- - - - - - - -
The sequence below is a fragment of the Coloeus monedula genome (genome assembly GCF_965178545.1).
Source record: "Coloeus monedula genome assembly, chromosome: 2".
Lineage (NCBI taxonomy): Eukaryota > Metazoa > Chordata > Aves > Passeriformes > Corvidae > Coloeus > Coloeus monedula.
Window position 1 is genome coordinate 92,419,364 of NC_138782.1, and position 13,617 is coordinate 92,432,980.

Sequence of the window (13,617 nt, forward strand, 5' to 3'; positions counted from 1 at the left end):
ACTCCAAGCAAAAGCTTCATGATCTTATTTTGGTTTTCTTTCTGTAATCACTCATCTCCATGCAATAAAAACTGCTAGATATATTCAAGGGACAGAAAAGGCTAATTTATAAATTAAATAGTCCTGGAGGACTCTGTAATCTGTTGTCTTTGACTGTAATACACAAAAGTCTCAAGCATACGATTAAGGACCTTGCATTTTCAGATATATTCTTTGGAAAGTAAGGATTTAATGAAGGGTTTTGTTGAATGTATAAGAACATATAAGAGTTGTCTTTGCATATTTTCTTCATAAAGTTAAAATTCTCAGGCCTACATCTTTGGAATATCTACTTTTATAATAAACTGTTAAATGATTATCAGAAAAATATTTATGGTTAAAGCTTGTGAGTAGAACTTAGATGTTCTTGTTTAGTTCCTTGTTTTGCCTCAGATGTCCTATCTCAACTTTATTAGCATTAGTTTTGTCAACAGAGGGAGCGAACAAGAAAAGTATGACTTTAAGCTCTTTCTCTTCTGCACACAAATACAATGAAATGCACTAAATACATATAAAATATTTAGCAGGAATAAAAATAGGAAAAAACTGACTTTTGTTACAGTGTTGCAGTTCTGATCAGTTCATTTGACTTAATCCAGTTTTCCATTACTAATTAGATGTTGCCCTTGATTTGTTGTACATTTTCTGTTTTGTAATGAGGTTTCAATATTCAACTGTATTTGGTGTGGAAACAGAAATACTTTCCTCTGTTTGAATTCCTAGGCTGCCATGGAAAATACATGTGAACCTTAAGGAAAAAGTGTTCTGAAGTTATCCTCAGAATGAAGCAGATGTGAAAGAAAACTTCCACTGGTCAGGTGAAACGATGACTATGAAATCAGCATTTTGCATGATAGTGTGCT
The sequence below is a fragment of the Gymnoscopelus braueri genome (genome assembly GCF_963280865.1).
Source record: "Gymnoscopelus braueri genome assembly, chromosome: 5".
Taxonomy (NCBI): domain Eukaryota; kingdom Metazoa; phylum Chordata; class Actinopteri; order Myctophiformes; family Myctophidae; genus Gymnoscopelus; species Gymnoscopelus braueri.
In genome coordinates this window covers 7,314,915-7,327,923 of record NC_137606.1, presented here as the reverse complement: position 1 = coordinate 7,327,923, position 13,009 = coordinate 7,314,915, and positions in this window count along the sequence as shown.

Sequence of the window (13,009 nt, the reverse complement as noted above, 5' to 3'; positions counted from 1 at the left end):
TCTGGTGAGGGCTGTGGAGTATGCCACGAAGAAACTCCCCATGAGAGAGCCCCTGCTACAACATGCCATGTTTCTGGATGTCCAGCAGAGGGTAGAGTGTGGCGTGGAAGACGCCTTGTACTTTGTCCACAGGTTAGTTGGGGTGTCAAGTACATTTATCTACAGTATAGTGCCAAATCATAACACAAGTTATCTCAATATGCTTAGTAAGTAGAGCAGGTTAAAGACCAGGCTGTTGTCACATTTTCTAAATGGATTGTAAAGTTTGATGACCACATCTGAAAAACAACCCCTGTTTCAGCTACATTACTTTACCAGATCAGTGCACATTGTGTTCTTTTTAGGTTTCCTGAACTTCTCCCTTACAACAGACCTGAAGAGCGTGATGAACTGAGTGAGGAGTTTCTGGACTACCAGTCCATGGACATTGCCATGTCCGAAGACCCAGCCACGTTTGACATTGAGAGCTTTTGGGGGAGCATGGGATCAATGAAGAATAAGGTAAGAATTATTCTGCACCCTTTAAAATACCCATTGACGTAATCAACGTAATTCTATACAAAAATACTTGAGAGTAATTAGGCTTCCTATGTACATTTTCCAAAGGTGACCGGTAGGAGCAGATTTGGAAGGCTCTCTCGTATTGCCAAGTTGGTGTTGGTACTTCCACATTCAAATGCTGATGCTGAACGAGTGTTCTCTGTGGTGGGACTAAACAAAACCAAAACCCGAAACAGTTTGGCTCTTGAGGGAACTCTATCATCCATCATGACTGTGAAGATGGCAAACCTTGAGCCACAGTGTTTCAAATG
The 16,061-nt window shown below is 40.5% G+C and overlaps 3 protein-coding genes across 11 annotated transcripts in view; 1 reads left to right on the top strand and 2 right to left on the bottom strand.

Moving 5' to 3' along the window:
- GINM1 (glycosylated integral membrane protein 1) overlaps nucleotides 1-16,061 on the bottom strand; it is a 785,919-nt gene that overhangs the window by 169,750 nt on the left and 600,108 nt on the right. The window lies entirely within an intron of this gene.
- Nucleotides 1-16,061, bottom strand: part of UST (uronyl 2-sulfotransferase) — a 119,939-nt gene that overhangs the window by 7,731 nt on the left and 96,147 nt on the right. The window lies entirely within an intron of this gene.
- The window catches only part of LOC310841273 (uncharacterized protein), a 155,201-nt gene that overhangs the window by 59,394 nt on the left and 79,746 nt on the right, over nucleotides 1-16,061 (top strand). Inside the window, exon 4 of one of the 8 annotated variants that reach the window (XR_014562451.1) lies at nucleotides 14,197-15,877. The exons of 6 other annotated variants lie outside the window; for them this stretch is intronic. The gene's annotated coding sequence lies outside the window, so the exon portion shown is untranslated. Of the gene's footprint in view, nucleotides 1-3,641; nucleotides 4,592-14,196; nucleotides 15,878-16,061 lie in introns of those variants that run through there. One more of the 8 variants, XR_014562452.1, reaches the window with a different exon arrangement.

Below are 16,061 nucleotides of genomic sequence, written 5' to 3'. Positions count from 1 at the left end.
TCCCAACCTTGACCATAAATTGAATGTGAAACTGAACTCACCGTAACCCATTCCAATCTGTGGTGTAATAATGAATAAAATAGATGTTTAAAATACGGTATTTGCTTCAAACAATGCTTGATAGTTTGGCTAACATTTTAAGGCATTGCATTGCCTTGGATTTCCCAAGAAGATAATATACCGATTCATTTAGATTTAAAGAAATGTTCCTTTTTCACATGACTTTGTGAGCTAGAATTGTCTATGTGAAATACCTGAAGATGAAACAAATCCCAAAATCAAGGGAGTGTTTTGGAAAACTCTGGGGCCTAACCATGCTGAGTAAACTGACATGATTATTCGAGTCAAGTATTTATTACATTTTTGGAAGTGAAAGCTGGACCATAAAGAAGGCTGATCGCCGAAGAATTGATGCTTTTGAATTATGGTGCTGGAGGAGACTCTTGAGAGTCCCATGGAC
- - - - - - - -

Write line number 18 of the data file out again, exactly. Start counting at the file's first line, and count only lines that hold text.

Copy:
Below are 16,061 nucleotides of genomic sequence, written 5' to 3'. Positions count from 1 at the left end.